So what things are needed to successfully put this into practice? First, having a good team is key. The truth is, collaboration plays a large part in the innovations that generate impact. In the article The Capabilities Your Organization Needs to Sustain Innovation, published by the Harvard Business Review, offers the example of Pixar, which, through collective contribution and organisation, has managed to stand out as one of the most innovative animation studios in the film industry. “Whether it’s the artists who develop the story, the engineers to render the images, or those in charge of handling the business side of things, everyone is aware that they can’t reach success on their own. Collaboration is a hallmark of Pixar’s approach. No single person can produce the final solution, but every contribution plays a role in the creation of a spectacular film,” the article explains.
And so, innovation is a process that diverges from the idea of the solitary genius and often appears in the interaction of ideas amongst diverse people, whether they are diverse in expertise, experiences, or points of view. “Flashes of a vision may play a role, but most of the time, they’re simply based on everyone’s collaborative efforts and contribute to it.” This is why leaders must understand that it is their responsibility to unite all of this potential in order to boost innovation at their businesses or institutions.
However, not everyone with senior management positions manages to bring fruitful results out of this capacity. One of the factors that contribute to this is the lack of variety in the teams’ composition. This, without a doubt, hampers the possibility of generating new and fresh ideas. “It’s one of the most pronounced characteristics. In Chile, companies tend to hire people from the same two or three universities and schools; with plenty of discrimination towards people who don’t come from these places. If you have a homogenous group of people, who transit through the same spaces and relate amongst themselves, there will be no inputs for thinking differently. In order to stimulate creativity, one must take advantage of diversity,” Bargsted analyses, adding that leaders must facilitate spaces for dialogue, through structures that allow for the implementation of the good ideas that come up at these instances.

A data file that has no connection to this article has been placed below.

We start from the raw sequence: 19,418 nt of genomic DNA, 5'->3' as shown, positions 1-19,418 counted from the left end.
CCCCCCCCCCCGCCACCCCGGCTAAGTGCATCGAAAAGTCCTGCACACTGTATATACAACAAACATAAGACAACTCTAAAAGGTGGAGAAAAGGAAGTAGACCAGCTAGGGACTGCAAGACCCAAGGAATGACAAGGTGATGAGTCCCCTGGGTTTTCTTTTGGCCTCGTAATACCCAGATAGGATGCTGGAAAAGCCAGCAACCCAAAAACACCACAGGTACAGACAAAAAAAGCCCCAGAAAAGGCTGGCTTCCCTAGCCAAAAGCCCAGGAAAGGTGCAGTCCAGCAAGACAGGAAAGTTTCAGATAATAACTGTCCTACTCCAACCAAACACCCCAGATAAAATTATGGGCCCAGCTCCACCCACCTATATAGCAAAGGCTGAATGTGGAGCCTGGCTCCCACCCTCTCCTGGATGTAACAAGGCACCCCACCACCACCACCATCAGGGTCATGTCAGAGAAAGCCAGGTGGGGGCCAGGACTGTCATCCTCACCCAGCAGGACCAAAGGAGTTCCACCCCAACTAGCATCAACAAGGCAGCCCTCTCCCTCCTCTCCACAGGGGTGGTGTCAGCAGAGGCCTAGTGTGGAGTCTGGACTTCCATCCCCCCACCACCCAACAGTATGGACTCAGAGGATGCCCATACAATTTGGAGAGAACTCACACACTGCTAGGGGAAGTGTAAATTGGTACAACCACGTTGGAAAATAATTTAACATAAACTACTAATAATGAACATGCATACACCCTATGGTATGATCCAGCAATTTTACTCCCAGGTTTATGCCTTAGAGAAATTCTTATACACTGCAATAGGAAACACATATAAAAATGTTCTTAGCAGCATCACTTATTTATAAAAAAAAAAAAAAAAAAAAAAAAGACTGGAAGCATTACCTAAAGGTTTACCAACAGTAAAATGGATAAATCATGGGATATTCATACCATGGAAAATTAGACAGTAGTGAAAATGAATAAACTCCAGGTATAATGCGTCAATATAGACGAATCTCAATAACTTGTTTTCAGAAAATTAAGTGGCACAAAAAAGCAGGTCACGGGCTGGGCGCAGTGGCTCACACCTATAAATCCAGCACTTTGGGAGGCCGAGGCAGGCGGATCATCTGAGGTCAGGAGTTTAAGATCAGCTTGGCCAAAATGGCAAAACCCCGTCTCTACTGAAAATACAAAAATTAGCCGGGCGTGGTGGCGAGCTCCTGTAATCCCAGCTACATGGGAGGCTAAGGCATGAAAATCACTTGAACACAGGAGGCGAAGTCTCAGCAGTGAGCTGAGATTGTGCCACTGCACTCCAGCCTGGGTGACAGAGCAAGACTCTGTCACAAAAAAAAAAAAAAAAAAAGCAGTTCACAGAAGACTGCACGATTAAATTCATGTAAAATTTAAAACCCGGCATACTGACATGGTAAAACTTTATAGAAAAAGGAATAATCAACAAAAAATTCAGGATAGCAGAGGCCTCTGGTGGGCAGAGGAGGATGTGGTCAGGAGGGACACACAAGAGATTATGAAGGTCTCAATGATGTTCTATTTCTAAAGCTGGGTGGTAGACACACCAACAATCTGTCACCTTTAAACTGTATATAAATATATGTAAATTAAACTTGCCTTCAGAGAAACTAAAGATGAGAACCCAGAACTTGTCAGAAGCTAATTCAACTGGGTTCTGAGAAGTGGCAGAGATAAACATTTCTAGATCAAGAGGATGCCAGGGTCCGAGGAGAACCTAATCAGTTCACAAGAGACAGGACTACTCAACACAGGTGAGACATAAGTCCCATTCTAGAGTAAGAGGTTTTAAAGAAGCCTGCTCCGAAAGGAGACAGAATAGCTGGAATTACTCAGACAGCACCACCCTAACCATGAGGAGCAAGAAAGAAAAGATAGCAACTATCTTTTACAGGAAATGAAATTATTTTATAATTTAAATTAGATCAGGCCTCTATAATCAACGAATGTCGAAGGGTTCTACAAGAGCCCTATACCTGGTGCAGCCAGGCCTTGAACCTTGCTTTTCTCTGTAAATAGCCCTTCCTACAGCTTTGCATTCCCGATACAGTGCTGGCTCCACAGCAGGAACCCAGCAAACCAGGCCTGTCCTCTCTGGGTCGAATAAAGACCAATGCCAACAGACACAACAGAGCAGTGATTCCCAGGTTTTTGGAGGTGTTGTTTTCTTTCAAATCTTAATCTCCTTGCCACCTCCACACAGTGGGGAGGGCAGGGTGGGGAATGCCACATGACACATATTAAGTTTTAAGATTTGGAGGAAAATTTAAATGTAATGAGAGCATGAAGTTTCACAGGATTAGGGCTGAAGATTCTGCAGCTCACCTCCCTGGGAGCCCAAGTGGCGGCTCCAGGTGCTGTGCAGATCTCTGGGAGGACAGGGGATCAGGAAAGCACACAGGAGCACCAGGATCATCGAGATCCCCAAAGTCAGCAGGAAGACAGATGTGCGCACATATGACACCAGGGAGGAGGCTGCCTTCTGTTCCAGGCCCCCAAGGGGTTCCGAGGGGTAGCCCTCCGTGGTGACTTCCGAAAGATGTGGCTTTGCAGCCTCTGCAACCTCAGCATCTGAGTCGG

In addition to the lack of heterogeneity in teams, there’s another element that hampers innovation today: the lack of organisational culture in these areas. And it’s that, for it to work out, innovation must be incorporated into the core of the business model. “The main problem that companies today have when innovating is that many approach these processes as something that is separate from the core of what they do. However, we’ve realised that there’s a growing number of executives who share the idea that innovation must be a part of the permanent routines. When people disagree with this vision, a gigantic wall is erected, because innovation is perceived as something additional or extra that takes from the budget or brings people out of their scope of work. In virtuous cases, there’s an understanding that every team must be inoculated with new skills, mentalities, or methods, so that they may generate new opportunities for innovation,” says Juan Felipe López, partner and Director of Transformation and Development at Unit.
According to Mariana Bargsted, the reason why it’s been difficult to implement these types of rationales in Chile is because, in general, businesses and entities are oriented towards results and do not give room to their own failure of thinking ‘out of the box’. “We’re used to more vertical and patronal spaces, and to feeling distrust towards the working relationship. And that’s not an atmosphere in which one might dare to think differently or offer alternatives,” she indicates. Erica Pavez coincides, signalling that there can be no innovation if there’s no trial and error. And so, one of the keys for innovation is to promote a change of mindset amongst the leadership, so as to install innovation in the institutional culture. “Innovation cannot be improvised. The base must be rooted in the leaders so that people may work on that, because it’s difficult for innovation to surge from small teams and upwards. It isn’t impossible, but it’s slower. So there has to be this change of mentality,” she indicates.
To put innovation processes into practice, and for them to succeed, Beatriz Hasbún explains that coming up with a good design for implementation is key: “And that’s not such a simple thing to do, because all of us can have new ideas, but very few of us put them to the test, into practice, to see if they are useful to people,” she says, and concludes: “That is when innovation rationales come into play: experimenting, generating prototypes, iterating ideas, and improving them by getting the users involved. That management muscle must be put into action, to see whether the idea can really be implemented after it has been incubated, whether it be in the private sector –with the rules of competition– or in the public sphere –in the framework of management pillars.”
Three key dimensions for developing innovation capabilities
- Motivation: This implies not being indifferent. There must be motivation for doing things better and tackling problems through new ideas.
- Skills: These are varied, and they range from mobilising people or organisations, to analysing problems from different perspectives or creating storytelling and prototypes.
- Opportunities: They’re all those elements that can influence the realisation of innovation impulses. This includes the signals that leaders send to their teams regarding the appreciation of experimental rationales.